Last week I had my annual let’s-see-how-bad-the-carotid-blockage-is-now test at the Health Plex on Tecumseh Road.

This year, my cardiologist opted for a CT scan with contrast.

The results must have been exciting because the very next day, the doctor himself called me to discuss them.

I’ve been getting these regular checkups for at least 12 years or longer. And each test only served to confirm both the original diagnosis and that there’d been no change.

Until now.

Some years the test consisted of an ultrasound. Other years, we skipped that and went right to an MRA or CT.

And the results were always pretty much the same. An area of stenosis with blockage holding at 60 to 70 percent.

Initially, this alarmed me. But I was assured there’s more than one arterial route to get blood to the brain.

Well, this time the report came back at 80 percent blockage.

Hence the personal call from the doctor.

Eighty percent, it seems, is the tipping point at which we go from see-you-next-year to let’s-take-a-closer-look-from- the-inside-this-time.

I’m waiting on a call from his office to schedule an angiogram. This, the doctor tells me, is the “gold standard” of diagnostic tools to determine exactly how badly that blood flow to the brain is compromised.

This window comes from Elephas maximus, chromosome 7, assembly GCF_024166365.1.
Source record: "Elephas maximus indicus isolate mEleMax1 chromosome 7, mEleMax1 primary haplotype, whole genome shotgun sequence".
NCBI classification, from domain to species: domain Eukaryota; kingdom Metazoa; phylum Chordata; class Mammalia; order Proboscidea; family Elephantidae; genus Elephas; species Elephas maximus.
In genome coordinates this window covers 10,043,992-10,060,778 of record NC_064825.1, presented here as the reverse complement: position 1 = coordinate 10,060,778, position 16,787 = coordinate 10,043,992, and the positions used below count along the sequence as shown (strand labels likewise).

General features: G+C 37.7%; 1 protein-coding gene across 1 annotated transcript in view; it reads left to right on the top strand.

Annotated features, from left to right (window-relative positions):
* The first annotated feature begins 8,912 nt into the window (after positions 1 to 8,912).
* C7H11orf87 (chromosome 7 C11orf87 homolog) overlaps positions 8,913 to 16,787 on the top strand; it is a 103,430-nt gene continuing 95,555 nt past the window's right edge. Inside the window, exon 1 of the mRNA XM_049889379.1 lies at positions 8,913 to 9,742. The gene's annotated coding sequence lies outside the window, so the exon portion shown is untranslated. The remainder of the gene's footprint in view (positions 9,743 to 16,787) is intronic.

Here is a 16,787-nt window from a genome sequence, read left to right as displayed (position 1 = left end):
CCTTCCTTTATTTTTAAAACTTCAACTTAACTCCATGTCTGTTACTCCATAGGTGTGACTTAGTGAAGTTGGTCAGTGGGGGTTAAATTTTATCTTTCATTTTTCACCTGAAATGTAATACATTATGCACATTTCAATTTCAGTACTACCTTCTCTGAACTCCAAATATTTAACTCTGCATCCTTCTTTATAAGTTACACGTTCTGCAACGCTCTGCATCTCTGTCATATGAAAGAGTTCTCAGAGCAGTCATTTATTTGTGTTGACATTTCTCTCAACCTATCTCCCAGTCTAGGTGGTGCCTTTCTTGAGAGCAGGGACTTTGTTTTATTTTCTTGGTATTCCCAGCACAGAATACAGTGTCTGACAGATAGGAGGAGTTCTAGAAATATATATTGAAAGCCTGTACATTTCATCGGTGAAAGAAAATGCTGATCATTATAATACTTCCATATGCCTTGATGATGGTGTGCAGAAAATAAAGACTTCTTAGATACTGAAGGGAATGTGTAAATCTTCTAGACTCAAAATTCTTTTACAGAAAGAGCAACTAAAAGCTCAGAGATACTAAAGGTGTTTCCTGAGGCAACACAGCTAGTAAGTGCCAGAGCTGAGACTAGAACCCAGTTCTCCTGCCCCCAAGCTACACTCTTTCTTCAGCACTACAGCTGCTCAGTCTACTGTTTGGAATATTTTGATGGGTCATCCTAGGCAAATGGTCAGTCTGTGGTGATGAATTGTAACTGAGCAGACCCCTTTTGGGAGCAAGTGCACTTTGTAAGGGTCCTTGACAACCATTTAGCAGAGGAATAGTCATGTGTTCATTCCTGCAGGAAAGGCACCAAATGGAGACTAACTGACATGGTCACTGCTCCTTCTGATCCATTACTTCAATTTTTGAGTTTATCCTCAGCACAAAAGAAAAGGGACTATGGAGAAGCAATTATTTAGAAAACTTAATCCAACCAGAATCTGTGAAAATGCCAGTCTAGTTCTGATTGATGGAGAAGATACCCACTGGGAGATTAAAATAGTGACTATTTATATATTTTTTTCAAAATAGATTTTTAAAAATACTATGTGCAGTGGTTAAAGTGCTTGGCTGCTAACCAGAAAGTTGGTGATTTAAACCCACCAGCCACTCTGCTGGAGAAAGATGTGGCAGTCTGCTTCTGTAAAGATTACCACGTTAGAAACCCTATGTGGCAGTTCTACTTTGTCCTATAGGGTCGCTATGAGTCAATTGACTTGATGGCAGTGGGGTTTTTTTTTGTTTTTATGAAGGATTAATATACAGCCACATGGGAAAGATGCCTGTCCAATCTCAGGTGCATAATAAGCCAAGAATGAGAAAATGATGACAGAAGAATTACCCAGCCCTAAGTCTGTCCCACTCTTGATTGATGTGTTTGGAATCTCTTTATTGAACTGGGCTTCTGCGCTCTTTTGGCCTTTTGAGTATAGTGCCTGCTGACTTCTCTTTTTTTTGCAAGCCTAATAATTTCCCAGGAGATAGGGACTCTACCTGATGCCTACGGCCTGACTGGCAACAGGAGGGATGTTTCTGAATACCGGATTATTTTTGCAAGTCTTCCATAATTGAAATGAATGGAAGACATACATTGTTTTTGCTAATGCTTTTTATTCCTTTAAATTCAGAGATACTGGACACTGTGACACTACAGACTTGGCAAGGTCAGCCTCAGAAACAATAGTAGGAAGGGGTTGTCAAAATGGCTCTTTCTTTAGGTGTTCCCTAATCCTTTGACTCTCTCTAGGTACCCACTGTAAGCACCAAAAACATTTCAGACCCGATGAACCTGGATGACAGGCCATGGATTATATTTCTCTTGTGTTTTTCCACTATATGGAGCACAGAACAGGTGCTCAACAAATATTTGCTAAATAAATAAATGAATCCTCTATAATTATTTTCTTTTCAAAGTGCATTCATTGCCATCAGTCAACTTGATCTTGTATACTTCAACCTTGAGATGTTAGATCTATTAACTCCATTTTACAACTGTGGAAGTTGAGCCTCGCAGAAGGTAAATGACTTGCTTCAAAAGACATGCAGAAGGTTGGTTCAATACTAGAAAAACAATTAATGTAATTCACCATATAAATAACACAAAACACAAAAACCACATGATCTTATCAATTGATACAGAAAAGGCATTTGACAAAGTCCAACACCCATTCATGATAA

And to assess stroke risk.

It could be I will need a stent to open up that bothersome carotid artery.

Or the angiogram could definitively disprove the CT scan results.

After explaining all this, the doctor asked if I had any questions.

Just one, I said. How much smarter did he think I would be with all that extra blood flow reaching my brain?

My sense of humor is kind of wonky sometimes. It took a few shocked seconds before he realized that wasn’t a serious question and then he laughed.

After all, you know what they say about laughter being the best medicine.

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